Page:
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Many electric cars are expected to need a replacement battery after a few years. Once the emissions from producing the second battery are added in, the total CO2 from producing an electric car rises to 12.6 tons, compared with 5.6 tons for a petrol car.
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Electric Cars May Not Be So Green After All
The Australian
Electric cars could produce higher emissions over their lifetimes than petrol equivalents because of the energy consumed in making their batteries, a study has found.

An electric car owner would have to drive at least 129,000km before producing a net saving in CO2. Many electric cars will not travel that far in their lifetime because they typically have a range of less than 145km on a single charge and are unsuitable for long trips. Even those driven 160,000km would save only about a tonne of CO2 over their lifetimes.

The British study, which is the first analysis of the full lifetime emissions of electric cars covering manufacturing, driving and disposal, undermines the case for tackling climate change by the rapid introduction of electric cars...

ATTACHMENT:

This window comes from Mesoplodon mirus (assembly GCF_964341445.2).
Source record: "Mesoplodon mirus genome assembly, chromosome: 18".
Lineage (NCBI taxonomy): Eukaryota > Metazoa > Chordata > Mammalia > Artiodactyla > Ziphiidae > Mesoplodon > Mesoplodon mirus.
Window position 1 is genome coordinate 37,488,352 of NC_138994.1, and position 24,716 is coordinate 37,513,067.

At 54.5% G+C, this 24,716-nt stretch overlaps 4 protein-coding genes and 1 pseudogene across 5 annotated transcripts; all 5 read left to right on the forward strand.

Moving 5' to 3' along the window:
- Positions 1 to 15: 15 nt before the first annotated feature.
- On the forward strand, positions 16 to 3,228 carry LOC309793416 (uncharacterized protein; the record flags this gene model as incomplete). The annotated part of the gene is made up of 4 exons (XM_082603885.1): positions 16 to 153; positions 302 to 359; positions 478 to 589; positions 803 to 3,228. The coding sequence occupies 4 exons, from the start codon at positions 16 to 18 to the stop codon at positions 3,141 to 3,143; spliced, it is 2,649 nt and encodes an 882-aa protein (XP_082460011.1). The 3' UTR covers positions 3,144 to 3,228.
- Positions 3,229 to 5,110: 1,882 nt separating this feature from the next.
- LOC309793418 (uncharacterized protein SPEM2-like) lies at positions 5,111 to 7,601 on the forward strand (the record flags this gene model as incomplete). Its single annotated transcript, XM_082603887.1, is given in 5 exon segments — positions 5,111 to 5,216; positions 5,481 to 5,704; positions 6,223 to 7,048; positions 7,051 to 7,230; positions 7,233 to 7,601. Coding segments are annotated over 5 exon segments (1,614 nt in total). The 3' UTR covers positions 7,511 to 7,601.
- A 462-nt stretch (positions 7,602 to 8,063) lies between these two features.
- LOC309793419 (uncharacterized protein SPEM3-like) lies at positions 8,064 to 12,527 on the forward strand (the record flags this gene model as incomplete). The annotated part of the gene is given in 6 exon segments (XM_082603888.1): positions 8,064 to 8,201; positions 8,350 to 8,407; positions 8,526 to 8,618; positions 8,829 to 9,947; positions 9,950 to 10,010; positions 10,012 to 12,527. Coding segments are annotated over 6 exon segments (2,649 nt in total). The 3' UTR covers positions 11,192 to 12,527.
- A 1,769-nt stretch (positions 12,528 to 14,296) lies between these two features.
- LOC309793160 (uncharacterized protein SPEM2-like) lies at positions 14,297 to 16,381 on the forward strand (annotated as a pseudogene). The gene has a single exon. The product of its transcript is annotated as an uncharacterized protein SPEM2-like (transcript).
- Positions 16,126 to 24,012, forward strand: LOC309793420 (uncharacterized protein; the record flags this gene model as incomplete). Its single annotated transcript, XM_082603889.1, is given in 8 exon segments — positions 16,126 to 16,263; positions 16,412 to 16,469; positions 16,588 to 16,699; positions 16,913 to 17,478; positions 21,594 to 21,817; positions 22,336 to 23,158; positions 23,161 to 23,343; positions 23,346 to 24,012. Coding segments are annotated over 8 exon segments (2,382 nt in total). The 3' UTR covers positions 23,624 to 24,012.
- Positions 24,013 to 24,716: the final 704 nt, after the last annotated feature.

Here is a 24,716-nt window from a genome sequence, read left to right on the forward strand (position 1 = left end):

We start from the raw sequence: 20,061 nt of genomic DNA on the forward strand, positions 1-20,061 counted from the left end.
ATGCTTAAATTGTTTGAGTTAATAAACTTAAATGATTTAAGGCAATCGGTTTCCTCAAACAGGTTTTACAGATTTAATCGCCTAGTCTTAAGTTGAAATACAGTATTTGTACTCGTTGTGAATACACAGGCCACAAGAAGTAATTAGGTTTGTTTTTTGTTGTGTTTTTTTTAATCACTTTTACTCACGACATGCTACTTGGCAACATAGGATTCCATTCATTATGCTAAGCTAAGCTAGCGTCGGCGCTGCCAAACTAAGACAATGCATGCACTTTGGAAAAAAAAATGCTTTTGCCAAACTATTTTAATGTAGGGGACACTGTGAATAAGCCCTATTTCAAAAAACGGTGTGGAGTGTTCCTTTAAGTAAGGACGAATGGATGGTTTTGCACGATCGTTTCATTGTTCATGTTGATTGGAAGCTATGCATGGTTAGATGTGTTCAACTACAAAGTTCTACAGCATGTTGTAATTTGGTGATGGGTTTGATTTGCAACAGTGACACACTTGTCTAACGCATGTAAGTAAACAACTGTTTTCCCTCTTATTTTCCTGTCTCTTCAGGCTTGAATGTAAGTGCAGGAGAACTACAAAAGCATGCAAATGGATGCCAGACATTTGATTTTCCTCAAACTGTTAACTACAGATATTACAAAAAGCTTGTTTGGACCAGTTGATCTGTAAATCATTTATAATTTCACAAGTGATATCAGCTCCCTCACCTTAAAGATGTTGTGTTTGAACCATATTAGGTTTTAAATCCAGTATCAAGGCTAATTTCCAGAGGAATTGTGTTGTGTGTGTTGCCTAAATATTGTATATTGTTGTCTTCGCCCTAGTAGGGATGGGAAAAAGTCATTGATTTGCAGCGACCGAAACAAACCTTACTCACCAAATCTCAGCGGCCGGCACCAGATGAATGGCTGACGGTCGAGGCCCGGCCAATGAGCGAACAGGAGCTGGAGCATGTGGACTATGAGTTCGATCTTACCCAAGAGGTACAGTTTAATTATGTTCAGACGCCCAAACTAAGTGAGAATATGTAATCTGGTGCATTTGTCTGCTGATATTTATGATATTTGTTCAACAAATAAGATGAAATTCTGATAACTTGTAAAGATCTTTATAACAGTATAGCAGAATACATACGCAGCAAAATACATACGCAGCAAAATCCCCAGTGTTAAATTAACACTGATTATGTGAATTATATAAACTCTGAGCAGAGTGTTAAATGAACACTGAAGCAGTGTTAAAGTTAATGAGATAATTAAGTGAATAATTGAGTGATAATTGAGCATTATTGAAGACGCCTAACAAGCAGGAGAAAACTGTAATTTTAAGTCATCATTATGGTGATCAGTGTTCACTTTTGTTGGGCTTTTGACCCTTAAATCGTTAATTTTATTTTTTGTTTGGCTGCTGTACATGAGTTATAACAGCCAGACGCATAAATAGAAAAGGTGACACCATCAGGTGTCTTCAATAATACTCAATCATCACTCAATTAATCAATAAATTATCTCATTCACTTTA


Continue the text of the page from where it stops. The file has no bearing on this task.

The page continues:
The study was commissioned by the Low Carbon Vehicle Partnership, which is jointly funded by the British government and the car industry. It found that a mid-size electric car would produce 23.1 tons of CO2 over its lifetime, compared with 24 tons for a similar petrol car. Emissions from manufacturing electric cars are at least 50 percent higher because batteries are made from materials such as lithium, copper and refined silicon, which require much energy to be processed.

Many electric cars are expected to need a replacement battery after a few years. Once the emissions from producing the second battery are added in, the total CO2 from producing an electric car rises to 12.6 tons, compared with 5.6 tons for a petrol car. Disposal also produces double the emissions because of the energy consumed in recovering and recycling metals in the battery. The study also took into account carbon emitted to generate the grid electricity consumed.

Greg Archer, director of Low CVP, said the industry should state the full lifecycle emissions of cars rather than just tailpipe emissions, to avoid misleading consumers. He said that drivers wanting to minimise emissions could be better off buying a small, efficient petrol or diesel car. “People have to match the technology to their particular needs,” he said.

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